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Comic Book Review: "Batman And Robin #9: Robin Hears A Hoo"
The adventures of the Dynamic Duo take an odd turn when the onslaught of the Talons (in the "Night Of the Owls”) crosses over into the pages of “Batman and Robin”. Damian Wayne, Bruce Wayne’s biological son with Talia Al Ghul, is the current Boy Wonder. A born assassin trained by the League of Assassins (lead by his grandfather, the immortal Ra’s Al Ghul); Damian is a dark and brooding Robin—quick to violence and anger. In “Night of the Owls: Robin Hears A Hoo”, written by Peter J. Tomasi, with art by Lee Garbett, Andy Clarke, Ray McCarthy, and Keith Champagne, Damian must fight to protect one of the Court of Owls targets, General Burrows, alone, while his father is trapped in the Batcave. Robin comes face to face with a Talon and sees an odd similarity between himself and the undead assassin.
At 7:38 p.m. during the Night Of The Owls, Robin is searching the sewers. He receives the distress call from Alfred. Damian tells him he’s on his way back to the Batcave to help. Alfred tells him it’s more important for him to go and protect General Burrows (the commander of the state troops used for local disaster relief) from a Talon. Damian is the closest to him. Robin uses a jetpack to fly to the coordinates of the general at a nearby training site in the woods.
General Burrows is overseeing some night training of his troops on top of a viewing tower with a few officers. Suddenly, a Talon swiftly kills a dozen of soldiers below. Robin arrives from the sky and explains the situation to Burrows. At first, the general doesn’t believe him; the Court of Owls is just a fairytale. He plans to get down from the tower, and figure out what is really going on, but the Talon attacks the group.
General Burrows doesn’t want to leave his men, but Damian explains that his jetpack can’t take the weight of more than the two of them. His men tell him to go and he relents. As they fly off the Talon kills his men. He sees them flying away. He jumps for the jetpack and grabs on. Damian hits him with a Batarang. The jet crashes. The Talon falls into a tree, while Damian and Burrows fall to the ground.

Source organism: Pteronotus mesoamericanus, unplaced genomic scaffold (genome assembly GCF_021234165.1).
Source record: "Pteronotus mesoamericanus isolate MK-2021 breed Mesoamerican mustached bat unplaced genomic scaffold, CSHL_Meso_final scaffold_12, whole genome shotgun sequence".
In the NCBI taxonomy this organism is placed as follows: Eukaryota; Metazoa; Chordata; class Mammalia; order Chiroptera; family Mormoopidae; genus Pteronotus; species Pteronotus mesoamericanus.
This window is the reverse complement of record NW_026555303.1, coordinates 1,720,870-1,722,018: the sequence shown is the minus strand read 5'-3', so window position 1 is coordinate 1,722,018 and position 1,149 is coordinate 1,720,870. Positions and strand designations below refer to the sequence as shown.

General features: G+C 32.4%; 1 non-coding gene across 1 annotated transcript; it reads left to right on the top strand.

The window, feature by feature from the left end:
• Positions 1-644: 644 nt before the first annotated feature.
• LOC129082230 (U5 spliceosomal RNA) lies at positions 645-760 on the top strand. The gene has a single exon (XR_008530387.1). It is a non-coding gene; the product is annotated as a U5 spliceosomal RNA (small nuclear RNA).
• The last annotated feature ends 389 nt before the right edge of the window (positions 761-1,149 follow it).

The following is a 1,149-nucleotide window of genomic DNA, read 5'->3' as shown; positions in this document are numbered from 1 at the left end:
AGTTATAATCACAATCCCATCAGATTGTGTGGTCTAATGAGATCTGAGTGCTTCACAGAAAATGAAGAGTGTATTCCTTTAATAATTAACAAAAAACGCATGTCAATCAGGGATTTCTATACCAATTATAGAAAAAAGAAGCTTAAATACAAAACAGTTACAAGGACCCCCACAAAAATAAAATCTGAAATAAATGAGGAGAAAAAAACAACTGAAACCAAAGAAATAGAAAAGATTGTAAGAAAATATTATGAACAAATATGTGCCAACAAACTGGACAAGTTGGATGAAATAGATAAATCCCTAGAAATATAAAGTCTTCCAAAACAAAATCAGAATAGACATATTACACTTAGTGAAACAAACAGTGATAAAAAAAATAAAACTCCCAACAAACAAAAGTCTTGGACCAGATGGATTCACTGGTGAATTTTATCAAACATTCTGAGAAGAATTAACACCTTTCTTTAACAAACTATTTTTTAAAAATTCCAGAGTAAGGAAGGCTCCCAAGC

The general’s leg is broken. Damian asks where his command post is; it’s five miles northwest. The Talon is following them; so they need to move fast before he catches them.
A battalion of soldiers are searching for the Burrows and Damian. When they find them, Robin says they need to take up defensive positions. He takes charge of the squad as the Talon silently picks off the troops one by one from the shadows.
After they run out of ammo, the soldiers fix bayonets and charge the Talon. He defeats all of them; Damian is thrown aside. The Talon approaches General Burrows, ready to kill him. He says that 236 years is a long time to wait to atone for a mistake and calls him, “Wilkins”.
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The Talon explains that in 1778 Edwin Wilkins was to be awarded a huge land grant if he succeeded in a mission for the Continental Army during the Revolutionary War; he succeeds. This Talon was called on to kill him and all his relatives so that the Court of Owls could buy up the land without legal difficulty. He killed all but one of the children and he was raised by the Burrows family. General Burrows was actually a descendant of Edwin Wilkins. Now, two centuries later, the Talon intends to finish the job.
Robin fires a grappling hook into the Talon’s head through his eye. He throws the cable over a tree branch and hangs him up. Damian tells the Talon that he was used by the Court of Owls in the same way that he, himself, was used by his mother and the League of Assassins.
The Talon proclaims that he will finish his mission. Damian grabs a sword and decapitates the Talon; leaving his head hanging from the branch. General Burrows asks if it’s dead; Damian replies that it died a long time ago.
Who is your favorite Robin?
Damian’s solo adventure against the Talon brings out the strongest of his traits: He seems to be equal parts Batman, Jason Todd and Tim Drake. He’s cold and calculating like Bruce, he’s bitter and hard-edged like Jason and he’s clever and ingenious like Drake. Of course, being trained to be an effective killer does make his tactics quite brutal. The fact that he sees a correlation between the Court of Owls and the League of Assassins is interesting. Damian can see the strong difference between freewill and blind obedience. When Burrows asks Robins if the Talon was dead; Robin replies he “died a long time ago”. He could mean that the Talons are undead, zombie-like, killing machines. But what he really means is that when you’re used by someone else, you die; in essence, you lose your life; your humanity and self-control. The "Night Of The Owls” continues throughout the rest of the bat-titles; this issue give that small insight into Damian Wayne’s battle tactics and his psyche about being used as someone else’s weapon.